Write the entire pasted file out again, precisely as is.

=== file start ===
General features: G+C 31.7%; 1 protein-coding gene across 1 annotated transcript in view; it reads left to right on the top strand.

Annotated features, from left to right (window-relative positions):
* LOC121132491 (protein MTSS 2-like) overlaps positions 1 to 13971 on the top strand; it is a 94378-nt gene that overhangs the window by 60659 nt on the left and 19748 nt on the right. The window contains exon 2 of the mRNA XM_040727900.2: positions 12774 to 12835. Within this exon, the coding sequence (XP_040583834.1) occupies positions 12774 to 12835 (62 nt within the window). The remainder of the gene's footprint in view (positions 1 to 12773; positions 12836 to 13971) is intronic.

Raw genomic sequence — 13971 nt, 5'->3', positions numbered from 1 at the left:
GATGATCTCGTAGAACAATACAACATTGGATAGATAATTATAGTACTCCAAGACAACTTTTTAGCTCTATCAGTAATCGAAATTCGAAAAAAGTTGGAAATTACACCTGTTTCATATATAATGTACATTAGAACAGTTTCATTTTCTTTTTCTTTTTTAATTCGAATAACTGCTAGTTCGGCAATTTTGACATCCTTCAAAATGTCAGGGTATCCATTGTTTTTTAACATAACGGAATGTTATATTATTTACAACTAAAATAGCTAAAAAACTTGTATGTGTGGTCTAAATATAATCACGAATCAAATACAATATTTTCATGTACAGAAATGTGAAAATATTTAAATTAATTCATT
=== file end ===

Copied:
General features: G+C 31.7%; 1 protein-coding gene across 1 annotated transcript in view; it reads left to right on the top strand.

Annotated features, from left to right (window-relative positions):
* LOC121132491 (protein MTSS 2-like) overlaps positions 1 to 13971 on the top strand; it is a 94378-nt gene that overhangs the window by 60659 nt on the left and 19748 nt on the right. The window contains exon 2 of the mRNA XM_040727900.2: positions 12774 to 12835. Within this exon, the coding sequence (XP_040583834.1) occupies positions 12774 to 12835 (62 nt within the window). The remainder of the gene's footprint in view (positions 1 to 12773; positions 12836 to 13971) is intronic.

Raw genomic sequence — 13971 nt, 5'->3', positions numbered from 1 at the left:
GATGATCTCGTAGAACAATACAACATTGGATAGATAATTATAGTACTCCAAGACAACTTTTTAGCTCTATCAGTAATCGAAATTCGAAAAAAGTTGGAAATTACACCTGTTTCATATATAATGTACATTAGAACAGTTTCATTTTCTTTTTCTTTTTTAATTCGAATAACTGCTAGTTCGGCAATTTTGACATCCTTCAAAATGTCAGGGTATCCATTGTTTTTTAACATAACGGAATGTTATATTATTTACAACTAAAATAGCTAAAAAACTTGTATGTGTGGTCTAAATATAATCACGAATCAAATACAATATTTTCATGTACAGAAATGTGAAAATATTTAAATTAATTCATT